Sunday, April 17, 2016

Nigeria and the Panama Papers Fallout
By Daily Trust
Apr 13 2016 5:00AM

Not a few feathers in many countries were ruffled recently by a massive leak to the press of millions of documents containing information which suggests secret and unlawful business transactions by highly placed public figures. The documents were leaked from the computer records of the Panamanian law firm Mossack Fonseca. This firm has been involved over the years in conducting proxy financial services for hundreds of thousands of companies often referred to as shell companies, and owned by the high and mighty across the world. The shell companies are usually operated outside the shores of the owners’ countries, where they facilitate the concealment of business transactions of such owners from the laws of their respective countries.

It is generally believed that business operations through shell companies are associated with intention of the owners to engage in clandestine activities including tax evasion, money laundering and concealment of stolen funds in offshore safe havens.  Specifically featuring in the Mossack Fonseca affair are monarchs, presidents, prime ministers and a long list of other national leaders hailing from virtually all corners of the globe, including Nigeria. For Nigeria, the situation offers significant implications with respect to the specific provisions of the country’s laws which prohibit public officers from maintaining foreign businesses and bank accounts while in public service. Indeed the country’s laws demand that on assumption of office, every public officer shall declare whatever interest he or she has in any foreign business and formally disengage from such, throughout the service tenure.

Incidentally, listed among the clients of Mossack Fonseca are several Nigerian public figures whose association with the firm lasted even during their tenures in public office, and in clear breach of the extant law. While the use of the firm or any other proxy organization to transact foreign business may not be intrinsically wrong, the violation of extant laws in that regard by such Nigerian citizens, no matter how highly placed, demands appropriate response from the law enforcement agencies, especially the anti-graft organisations such as Economic and Financial Crimes Commission (EFCC), Independent Corrupt Practices and Related Offences Commission (ICPC) and Code of Conduct Bureau (CCB).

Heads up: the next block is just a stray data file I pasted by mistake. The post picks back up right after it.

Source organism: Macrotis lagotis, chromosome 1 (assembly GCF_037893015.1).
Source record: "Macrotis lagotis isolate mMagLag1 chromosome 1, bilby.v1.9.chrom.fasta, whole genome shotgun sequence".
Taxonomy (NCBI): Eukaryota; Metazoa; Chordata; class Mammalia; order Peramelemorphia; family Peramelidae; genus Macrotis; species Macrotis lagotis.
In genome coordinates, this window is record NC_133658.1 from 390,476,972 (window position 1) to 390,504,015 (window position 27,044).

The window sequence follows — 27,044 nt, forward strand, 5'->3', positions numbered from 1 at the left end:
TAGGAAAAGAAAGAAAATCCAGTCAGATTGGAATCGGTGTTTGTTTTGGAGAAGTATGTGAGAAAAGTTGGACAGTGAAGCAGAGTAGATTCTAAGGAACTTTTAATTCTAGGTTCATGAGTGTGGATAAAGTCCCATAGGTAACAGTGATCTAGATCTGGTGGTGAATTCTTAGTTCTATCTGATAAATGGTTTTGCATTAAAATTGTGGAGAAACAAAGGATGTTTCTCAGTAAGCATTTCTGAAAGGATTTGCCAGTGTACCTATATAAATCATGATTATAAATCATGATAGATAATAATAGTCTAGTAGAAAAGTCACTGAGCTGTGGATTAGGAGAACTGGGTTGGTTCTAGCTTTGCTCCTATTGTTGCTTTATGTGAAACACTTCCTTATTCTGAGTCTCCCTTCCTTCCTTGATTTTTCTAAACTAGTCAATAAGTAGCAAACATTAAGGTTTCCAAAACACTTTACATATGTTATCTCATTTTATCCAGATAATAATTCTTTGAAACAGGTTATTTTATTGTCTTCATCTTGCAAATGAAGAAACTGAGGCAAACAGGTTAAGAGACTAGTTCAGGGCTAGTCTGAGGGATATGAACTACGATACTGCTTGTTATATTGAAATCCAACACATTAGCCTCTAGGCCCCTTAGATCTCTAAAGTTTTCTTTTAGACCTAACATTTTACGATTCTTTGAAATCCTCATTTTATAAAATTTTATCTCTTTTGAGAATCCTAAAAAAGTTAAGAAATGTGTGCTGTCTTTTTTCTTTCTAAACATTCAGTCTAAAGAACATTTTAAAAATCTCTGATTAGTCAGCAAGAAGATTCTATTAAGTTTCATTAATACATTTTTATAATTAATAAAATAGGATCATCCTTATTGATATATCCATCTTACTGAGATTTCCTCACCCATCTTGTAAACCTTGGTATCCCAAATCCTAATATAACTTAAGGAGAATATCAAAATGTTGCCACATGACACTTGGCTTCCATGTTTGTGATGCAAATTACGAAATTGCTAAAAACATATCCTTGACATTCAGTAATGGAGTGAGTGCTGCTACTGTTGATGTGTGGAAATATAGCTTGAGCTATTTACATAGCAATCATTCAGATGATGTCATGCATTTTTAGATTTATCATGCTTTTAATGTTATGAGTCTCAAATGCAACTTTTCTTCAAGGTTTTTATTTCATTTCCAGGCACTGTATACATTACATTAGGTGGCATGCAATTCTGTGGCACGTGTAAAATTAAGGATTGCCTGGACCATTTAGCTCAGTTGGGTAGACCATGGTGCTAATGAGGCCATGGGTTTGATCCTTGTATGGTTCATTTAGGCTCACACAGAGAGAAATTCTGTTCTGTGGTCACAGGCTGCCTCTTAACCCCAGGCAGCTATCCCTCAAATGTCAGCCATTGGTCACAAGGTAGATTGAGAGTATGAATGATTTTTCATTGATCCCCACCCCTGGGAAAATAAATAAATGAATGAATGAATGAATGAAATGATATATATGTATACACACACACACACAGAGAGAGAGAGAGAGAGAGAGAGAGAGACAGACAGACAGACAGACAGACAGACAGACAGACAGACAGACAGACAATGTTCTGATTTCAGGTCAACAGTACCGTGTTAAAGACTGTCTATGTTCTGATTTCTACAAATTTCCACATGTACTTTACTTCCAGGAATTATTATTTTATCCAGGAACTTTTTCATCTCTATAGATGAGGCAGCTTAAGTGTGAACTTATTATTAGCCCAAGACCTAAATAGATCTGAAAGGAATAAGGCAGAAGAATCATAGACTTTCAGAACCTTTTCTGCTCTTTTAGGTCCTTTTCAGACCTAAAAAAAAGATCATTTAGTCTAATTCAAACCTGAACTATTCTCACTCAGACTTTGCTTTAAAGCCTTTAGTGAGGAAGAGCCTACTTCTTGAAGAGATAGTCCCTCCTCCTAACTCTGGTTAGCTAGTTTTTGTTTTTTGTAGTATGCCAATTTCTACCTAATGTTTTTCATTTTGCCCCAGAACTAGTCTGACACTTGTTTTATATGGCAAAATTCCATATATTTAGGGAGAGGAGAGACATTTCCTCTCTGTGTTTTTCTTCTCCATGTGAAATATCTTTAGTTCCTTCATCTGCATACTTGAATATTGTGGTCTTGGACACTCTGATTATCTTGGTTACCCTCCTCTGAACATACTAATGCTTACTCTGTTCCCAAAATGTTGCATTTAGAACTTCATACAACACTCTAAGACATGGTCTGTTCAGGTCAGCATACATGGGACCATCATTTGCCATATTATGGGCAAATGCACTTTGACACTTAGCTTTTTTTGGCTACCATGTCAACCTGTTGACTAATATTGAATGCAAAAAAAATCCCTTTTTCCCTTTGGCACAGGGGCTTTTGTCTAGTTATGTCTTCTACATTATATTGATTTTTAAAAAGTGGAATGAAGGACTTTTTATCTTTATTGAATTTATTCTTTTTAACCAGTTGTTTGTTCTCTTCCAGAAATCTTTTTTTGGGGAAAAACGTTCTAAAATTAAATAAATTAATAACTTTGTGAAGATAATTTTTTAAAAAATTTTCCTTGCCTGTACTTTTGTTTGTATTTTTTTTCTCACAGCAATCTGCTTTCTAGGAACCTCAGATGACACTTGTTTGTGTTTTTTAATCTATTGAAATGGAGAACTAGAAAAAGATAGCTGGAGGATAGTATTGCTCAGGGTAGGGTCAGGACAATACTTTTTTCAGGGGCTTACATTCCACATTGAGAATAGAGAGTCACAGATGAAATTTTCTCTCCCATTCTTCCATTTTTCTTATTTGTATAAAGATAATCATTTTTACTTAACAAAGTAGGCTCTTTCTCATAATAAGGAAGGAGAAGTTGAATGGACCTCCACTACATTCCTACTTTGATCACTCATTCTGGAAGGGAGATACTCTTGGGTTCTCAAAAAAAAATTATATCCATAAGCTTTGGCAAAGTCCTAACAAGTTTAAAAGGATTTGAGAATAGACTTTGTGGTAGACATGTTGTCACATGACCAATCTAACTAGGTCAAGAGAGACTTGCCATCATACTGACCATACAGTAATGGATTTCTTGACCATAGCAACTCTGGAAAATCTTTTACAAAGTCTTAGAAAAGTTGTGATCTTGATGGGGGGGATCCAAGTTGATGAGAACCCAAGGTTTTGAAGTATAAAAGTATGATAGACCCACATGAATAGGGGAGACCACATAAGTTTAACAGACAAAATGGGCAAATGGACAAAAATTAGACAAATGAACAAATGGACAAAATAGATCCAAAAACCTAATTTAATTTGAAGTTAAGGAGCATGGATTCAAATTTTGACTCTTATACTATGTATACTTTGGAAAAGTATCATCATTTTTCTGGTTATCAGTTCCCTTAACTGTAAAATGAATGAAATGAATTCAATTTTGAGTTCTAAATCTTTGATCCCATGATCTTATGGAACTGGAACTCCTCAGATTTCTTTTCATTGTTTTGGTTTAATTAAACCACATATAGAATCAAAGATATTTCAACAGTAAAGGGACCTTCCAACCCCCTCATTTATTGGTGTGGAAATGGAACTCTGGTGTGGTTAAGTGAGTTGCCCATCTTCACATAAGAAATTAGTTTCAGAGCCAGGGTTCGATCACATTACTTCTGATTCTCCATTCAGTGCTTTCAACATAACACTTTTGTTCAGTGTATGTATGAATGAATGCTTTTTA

The disclosure is a serious concern in Nigeria given the mind boggling scope of looting of public funds by generations of unscrupulous occupants of public office, who spared no effort in ensuring that they stripped the country bare of her fortunes. Given the antecedents of Mossack Fonseca, it remains a prime destination for such looters and their ill-gotten wealth. The Nigerian public expects relevant agencies to seize this opportunity offered by the Panama Papers to maximum advantage. It is of particular interest to the Nigerian public to know if the funds associated with the implicated public officials are traceable to the public till. It is not out of place for the anti-graft and security agencies to borrow a leaf from the situation in other countries where the Panama Papers have stirred up relevant agencies and members of the public in arms, pursuant to sanctioning implicated public officers.

Since the advent of the present administration, President Muhammadu Buhari has on several
occasions expressed his resolve to track looted public funds and the looters, and has embarked on foreign missions to promote that resolve.  The Panama papers provide a most auspicious opportunity for him to be definitive in the anti-corruption crusade by ensuring a clinical treatment of the matter, and assuring Nigerians of his capacity and resolve to protect the public weal.

Of importance in the expected response from the security and anti-graft agencies should be the issue of tax evasion which, lamentably has suffered criminal neglect from our authorities over the years.

Money laundering is the other area of serious concern for us. Also of critical significance is the need to revisit the country’s investment laws with a view to plugging loopholes that may not have been apparent in the past but have been highlighted by the Panama Papers’ disclosure.


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